But the pro-life position, whether or not it is based on religious orthodoxy, is more ethically highly evolved than my own tenet of unconstrained access to abortion on demand. My argument (as in my first book, "Sexual Personae,") has always been that nature has a master plan pushing every species toward procreation and that it is our right and even obligation as rational human beings to defy nature's fascism. Nature herself is a mass murderer, making casual, cruel experiments and condemning 10,000 to die so that one more fit will live and thrive.
Hence I have always frankly admitted that abortion is murder, the extermination of the powerless by the powerful. Liberals for the most part have shrunk from facing the ethical consequences of their embrace of abortion, which results in the annihilation of concrete individuals and not just clumps of insensate tissue. The state in my view has no authority whatever to intervene in the biological processes of any woman's body, which nature has implanted there before birth and hence before that woman's entrance into society and citizenship.
On the other hand, I support the death penalty for atrocious crimes (such as rape-murder or the murder of children). I have never understood the standard Democratic combo of support for abortion and yet opposition to the death penalty. Surely it is the guilty rather than the innocent who deserve execution?
What I am getting at here is that not until the Democratic Party stringently reexamines its own implicit assumptions and rhetorical formulas will it be able to deal effectively with the enduring and now escalating challenge from the pro-life right wing. Because pro-choice Democrats have been arguing from cold expedience, they have thus far been unable to make an effective ethical case for the right to abortion.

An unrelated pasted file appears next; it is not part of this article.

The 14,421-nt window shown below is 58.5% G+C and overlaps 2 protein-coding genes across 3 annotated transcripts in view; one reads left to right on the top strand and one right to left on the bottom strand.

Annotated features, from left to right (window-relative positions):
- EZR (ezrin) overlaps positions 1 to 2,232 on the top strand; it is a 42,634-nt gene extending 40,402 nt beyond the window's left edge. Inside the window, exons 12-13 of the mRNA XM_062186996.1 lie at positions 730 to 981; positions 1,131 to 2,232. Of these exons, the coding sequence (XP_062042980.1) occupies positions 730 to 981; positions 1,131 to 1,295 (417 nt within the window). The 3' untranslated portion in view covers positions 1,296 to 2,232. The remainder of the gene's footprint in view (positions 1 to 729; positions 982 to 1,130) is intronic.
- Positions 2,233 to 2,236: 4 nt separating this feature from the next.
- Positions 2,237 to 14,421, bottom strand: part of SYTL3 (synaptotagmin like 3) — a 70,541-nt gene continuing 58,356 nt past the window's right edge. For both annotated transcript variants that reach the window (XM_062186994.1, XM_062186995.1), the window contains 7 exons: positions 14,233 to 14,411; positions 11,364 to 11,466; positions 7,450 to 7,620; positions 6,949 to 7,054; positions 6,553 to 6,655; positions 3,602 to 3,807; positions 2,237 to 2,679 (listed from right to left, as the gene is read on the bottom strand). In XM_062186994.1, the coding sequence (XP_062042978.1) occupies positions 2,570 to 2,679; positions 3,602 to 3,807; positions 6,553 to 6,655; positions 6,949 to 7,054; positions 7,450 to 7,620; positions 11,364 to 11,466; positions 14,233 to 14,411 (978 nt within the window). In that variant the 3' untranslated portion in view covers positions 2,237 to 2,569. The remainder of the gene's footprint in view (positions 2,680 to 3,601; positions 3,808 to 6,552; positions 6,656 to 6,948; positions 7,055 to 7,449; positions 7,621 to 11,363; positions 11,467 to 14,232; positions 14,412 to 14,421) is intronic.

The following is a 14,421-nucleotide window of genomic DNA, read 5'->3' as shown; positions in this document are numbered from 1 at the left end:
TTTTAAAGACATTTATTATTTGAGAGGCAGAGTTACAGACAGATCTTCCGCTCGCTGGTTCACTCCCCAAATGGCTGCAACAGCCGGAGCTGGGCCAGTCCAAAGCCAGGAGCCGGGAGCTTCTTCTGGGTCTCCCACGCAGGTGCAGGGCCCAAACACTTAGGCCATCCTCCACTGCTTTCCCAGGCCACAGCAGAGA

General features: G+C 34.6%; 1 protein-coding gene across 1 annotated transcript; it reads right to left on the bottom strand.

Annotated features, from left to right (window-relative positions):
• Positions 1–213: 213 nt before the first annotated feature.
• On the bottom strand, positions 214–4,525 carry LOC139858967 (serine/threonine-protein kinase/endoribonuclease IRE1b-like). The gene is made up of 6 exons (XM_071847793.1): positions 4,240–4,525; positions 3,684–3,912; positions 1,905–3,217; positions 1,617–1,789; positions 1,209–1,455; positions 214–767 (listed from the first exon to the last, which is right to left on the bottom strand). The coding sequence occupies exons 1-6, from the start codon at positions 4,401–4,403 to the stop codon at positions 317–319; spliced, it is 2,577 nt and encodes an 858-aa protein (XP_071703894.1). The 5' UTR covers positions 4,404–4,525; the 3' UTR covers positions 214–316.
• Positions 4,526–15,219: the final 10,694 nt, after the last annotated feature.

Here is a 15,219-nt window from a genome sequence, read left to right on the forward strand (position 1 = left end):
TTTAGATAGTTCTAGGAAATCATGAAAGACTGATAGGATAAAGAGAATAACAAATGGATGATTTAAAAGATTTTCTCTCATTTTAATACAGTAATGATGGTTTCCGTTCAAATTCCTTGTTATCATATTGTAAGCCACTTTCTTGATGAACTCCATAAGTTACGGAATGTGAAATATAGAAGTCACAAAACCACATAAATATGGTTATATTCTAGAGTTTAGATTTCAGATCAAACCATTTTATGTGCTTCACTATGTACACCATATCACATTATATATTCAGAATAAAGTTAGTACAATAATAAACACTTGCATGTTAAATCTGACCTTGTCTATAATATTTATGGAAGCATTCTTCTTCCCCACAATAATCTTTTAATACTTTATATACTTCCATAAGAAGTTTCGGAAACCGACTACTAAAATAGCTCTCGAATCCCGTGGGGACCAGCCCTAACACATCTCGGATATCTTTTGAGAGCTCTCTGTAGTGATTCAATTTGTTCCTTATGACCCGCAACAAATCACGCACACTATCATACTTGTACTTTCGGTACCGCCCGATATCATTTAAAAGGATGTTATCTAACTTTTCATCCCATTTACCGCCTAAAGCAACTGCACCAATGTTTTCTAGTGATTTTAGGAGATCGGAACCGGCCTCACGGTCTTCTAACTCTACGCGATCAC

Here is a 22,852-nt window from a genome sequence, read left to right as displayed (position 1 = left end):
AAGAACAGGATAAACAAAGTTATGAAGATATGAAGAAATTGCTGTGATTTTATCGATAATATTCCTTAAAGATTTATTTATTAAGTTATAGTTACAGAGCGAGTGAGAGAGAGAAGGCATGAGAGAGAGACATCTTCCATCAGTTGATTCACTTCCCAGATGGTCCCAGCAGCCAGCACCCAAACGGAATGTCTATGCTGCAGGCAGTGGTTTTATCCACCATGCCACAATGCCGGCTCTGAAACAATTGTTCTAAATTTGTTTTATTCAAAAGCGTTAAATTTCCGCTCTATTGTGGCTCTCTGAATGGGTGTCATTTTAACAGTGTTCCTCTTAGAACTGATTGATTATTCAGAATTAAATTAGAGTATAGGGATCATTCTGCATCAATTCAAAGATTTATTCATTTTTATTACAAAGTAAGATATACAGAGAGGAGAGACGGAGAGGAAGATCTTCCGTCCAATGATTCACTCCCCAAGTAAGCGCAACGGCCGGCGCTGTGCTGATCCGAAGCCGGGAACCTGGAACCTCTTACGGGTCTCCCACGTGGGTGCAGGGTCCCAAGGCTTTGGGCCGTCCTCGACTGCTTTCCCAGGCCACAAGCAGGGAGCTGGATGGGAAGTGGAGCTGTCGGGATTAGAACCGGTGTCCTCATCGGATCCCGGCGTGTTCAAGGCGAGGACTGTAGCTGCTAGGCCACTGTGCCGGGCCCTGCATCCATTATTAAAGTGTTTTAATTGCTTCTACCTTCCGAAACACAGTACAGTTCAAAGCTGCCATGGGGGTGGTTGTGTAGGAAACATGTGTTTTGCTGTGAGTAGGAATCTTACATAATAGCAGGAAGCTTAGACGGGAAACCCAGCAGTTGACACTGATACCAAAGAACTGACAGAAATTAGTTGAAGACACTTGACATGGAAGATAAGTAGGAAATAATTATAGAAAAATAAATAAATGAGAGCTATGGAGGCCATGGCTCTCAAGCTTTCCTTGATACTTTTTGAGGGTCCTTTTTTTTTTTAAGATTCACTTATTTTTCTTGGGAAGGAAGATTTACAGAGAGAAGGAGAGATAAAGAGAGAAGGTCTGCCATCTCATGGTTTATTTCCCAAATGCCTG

The gigantic, instantaneous coast-to-coast rage directed at Sarah Palin when she was identified as pro-life was, I submit, a psychological response by loyal liberals who on some level do not want to open themselves to deep questioning about abortion and its human consequences. I have written about the eerie silence that fell over campus audiences in the early 1990s when I raised this issue on my book tours. At such moments, everyone in the hall seemed to feel the uneasy conscience of feminism. Naomi Wolf later bravely tried to address this same subject but seems to have given up in the face of the resistance she encountered.
If Sarah Palin tries to intrude her conservative Christian values into secular government, then she must be opposed and stopped. But she has every right to express her views and to argue for society's acceptance of the high principle of the sanctity of human life. If McCain wins the White House and then drops dead, a President Palin would have the power to appoint conservative judges to the Supreme Court, but she could not control their rulings.
It is nonsensical and counterproductive for Democrats to imagine that pro-life values can be defeated by maliciously destroying their proponents. And it is equally foolish to expect that feminism must for all time be inextricably wed to the pro-choice agenda. There is plenty of room in modern thought for a pro-life feminism -- one in fact that would have far more appeal to third-world cultures where motherhood is still honored and where the Western model of the hard-driving, self-absorbed career woman is less admired.
But the one fundamental precept that Democrats must stand for is independent thought and speech. When they become baying bloodhounds of rigid dogma, Democrats have committed political suicide.